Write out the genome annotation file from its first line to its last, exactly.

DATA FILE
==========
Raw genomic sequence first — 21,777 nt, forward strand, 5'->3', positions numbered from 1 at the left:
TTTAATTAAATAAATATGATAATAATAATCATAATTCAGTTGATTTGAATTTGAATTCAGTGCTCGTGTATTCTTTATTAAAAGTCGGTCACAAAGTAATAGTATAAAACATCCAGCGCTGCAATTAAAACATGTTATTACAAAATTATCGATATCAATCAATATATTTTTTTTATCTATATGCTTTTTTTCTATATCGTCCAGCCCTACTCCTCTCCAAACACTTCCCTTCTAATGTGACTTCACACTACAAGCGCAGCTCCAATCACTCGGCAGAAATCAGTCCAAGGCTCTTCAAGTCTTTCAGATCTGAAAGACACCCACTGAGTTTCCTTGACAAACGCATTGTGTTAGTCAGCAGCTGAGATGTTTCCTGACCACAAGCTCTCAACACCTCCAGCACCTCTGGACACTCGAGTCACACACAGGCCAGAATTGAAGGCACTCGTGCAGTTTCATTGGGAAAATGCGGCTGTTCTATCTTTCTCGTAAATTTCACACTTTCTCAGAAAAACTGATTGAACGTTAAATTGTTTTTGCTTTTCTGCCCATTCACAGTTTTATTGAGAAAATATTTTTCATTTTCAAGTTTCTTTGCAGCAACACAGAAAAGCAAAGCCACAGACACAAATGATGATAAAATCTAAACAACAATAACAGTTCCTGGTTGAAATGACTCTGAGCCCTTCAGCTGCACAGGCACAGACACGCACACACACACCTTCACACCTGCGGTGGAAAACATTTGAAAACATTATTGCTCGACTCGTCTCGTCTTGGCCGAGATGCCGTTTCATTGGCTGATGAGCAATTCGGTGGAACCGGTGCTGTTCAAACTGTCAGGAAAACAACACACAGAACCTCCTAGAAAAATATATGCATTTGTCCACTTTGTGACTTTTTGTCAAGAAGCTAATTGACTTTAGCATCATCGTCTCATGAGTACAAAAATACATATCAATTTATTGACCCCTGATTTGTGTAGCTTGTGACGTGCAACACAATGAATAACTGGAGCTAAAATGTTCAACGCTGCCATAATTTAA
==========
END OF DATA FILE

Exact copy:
Raw genomic sequence first — 21,777 nt, forward strand, 5'->3', positions numbered from 1 at the left:
TTTAATTAAATAAATATGATAATAATAATCATAATTCAGTTGATTTGAATTTGAATTCAGTGCTCGTGTATTCTTTATTAAAAGTCGGTCACAAAGTAATAGTATAAAACATCCAGCGCTGCAATTAAAACATGTTATTACAAAATTATCGATATCAATCAATATATTTTTTTTATCTATATGCTTTTTTTCTATATCGTCCAGCCCTACTCCTCTCCAAACACTTCCCTTCTAATGTGACTTCACACTACAAGCGCAGCTCCAATCACTCGGCAGAAATCAGTCCAAGGCTCTTCAAGTCTTTCAGATCTGAAAGACACCCACTGAGTTTCCTTGACAAACGCATTGTGTTAGTCAGCAGCTGAGATGTTTCCTGACCACAAGCTCTCAACACCTCCAGCACCTCTGGACACTCGAGTCACACACAGGCCAGAATTGAAGGCACTCGTGCAGTTTCATTGGGAAAATGCGGCTGTTCTATCTTTCTCGTAAATTTCACACTTTCTCAGAAAAACTGATTGAACGTTAAATTGTTTTTGCTTTTCTGCCCATTCACAGTTTTATTGAGAAAATATTTTTCATTTTCAAGTTTCTTTGCAGCAACACAGAAAAGCAAAGCCACAGACACAAATGATGATAAAATCTAAACAACAATAACAGTTCCTGGTTGAAATGACTCTGAGCCCTTCAGCTGCACAGGCACAGACACGCACACACACACCTTCACACCTGCGGTGGAAAACATTTGAAAACATTATTGCTCGACTCGTCTCGTCTTGGCCGAGATGCCGTTTCATTGGCTGATGAGCAATTCGGTGGAACCGGTGCTGTTCAAACTGTCAGGAAAACAACACACAGAACCTCCTAGAAAAATATATGCATTTGTCCACTTTGTGACTTTTTGTCAAGAAGCTAATTGACTTTAGCATCATCGTCTCATGAGTACAAAAATACATATCAATTTATTGACCCCTGATTTGTGTAGCTTGTGACGTGCAACACAATGAATAACTGGAGCTAAAATGTTCAACGCTGCCATAATTTAA